These examples are the tip of the iceberg when it comes to identifying just why older adults, and particularly women, are increasingly aging into poverty.

Now, what can New York do to combat this?

While society at large, as well as all levels of government, must confront the larger systemic constructs that all but continue to ensure poverty among older women of the future, the City can and must do more to support older women who are in many ways a product of this unequal society. Better supporting services funded through the Department for the Aging (DFTA) represents one of the clearest ways to improve the lives of older female New Yorkers.

Below are a few concrete examples of DFTA services that through additional support, the city could directly and positively impact this population:

  1. For older women living in poverty, quality nutrition is an incredibly important service that the City can and should fulfill. Within DFTA’s home-delivered meal program, 81% of meal recipients note that home-delivered meals improve their overall health. The majority of seniors utilizing the program tend to be women, living alone, receiving meals that on average account for ½ or more of their total food for the day. To better support the home-delivered and congregate meals programs, the City must increase funding by $20 million to ensure the solvency of the program, the availability of culturally competent options, and increased quality of the meals provided.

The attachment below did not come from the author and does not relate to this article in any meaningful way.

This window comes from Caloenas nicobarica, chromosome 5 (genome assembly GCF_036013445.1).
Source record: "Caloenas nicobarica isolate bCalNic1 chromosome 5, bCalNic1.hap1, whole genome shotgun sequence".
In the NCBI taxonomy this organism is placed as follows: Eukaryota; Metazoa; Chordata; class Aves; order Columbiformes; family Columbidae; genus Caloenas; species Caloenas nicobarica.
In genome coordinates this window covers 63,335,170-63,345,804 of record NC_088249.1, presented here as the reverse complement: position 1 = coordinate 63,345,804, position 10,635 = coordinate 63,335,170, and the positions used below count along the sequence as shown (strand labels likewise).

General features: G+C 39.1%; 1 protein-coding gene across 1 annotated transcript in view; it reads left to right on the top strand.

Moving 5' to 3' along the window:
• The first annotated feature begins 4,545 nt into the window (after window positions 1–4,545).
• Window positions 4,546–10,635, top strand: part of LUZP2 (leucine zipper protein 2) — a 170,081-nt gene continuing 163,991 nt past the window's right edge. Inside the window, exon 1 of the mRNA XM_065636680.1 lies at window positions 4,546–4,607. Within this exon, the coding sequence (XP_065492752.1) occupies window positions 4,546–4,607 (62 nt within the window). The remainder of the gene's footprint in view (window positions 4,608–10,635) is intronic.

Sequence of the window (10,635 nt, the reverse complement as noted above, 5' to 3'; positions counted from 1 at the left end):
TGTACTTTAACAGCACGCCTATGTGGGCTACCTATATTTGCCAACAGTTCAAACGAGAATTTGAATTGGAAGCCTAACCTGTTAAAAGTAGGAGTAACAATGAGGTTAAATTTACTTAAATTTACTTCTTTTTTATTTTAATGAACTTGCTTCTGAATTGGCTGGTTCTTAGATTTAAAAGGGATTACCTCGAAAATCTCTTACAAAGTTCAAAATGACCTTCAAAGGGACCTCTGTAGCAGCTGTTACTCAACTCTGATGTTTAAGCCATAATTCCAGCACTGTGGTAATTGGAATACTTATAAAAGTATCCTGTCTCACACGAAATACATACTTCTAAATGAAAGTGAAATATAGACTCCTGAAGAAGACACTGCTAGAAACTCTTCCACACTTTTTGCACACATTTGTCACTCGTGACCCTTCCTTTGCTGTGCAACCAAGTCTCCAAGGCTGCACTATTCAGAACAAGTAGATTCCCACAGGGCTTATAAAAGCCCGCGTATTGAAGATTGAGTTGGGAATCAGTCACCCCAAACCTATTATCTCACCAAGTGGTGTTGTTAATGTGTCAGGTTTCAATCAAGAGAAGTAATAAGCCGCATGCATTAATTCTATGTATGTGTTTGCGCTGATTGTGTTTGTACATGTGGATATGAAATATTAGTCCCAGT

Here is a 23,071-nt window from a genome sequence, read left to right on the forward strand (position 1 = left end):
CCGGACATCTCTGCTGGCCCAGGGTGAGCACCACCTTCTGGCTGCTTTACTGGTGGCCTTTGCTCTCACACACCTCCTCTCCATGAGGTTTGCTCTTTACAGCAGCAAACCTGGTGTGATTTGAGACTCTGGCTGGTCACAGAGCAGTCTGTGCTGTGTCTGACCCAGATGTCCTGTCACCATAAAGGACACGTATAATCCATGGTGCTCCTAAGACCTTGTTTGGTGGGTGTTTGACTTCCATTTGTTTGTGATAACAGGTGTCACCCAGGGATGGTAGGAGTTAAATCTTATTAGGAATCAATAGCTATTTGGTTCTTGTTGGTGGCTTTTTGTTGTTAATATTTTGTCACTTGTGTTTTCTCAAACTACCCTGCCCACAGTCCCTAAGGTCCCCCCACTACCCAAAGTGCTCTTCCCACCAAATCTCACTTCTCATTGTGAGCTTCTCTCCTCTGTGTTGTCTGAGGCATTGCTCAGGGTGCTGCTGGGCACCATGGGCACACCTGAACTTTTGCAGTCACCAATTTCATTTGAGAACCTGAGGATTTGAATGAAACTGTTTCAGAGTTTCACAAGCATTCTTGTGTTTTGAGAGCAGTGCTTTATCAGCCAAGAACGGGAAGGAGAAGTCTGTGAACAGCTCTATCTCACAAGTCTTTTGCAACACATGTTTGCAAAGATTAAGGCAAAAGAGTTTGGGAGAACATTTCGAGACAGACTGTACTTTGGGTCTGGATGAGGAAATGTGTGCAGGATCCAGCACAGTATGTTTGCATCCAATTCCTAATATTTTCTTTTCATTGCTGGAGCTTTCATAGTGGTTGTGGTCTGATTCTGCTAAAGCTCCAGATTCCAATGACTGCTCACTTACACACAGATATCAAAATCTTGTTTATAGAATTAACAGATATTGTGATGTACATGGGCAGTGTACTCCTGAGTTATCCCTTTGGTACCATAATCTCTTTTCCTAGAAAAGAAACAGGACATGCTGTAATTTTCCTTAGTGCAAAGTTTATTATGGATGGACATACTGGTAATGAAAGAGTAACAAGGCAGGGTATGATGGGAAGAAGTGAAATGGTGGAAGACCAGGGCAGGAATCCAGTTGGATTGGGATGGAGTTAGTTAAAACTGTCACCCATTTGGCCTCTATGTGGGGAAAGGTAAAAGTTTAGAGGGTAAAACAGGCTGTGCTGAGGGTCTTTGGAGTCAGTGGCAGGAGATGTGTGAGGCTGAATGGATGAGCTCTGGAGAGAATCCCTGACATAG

2. Further, it is imperative that further recognition be given to the role that the entire network of aging services plays in alleviating the burdens of caregiving for many. By increasing funding for services such as senior centers and NORCs to ensure that quality program can continue in spite of rising costs, the city is investing in an outlet for aging New Yorkers and peace of mind for the thousands of family members who find solace and respite in these program’s existence.

  3. The city must continue to expand its Geriatric Mental Health Initiative (GMHI) created through Thrive NYC, as almost half of women over the age of 75 live alone, a point that requires increased mental health services as loneliness has been found to be a greater predictor of morbidity than obesity. The GMHI initiative appears ripe for expansion as only 25 of DFTA’s more than 250 senior centers are able to participate in this life sustaining program.

  4. Finally, the city must increase funding for the gamut of human services programs, DFTA and otherwise, as 3 out of 4 human services workers are women, almost half of whom are making less than $15 per hour. By improving the salaries of chefs at senior centers, early childhood educators, and NORC directors, as a few examples, the city can take a powerful step towards supporting the women of today and older women of tomorrow.

LiveOn NY looks forward to working with the City to ensure that all women and all individuals have access to meaningful, quality supports to age with dignity and independence.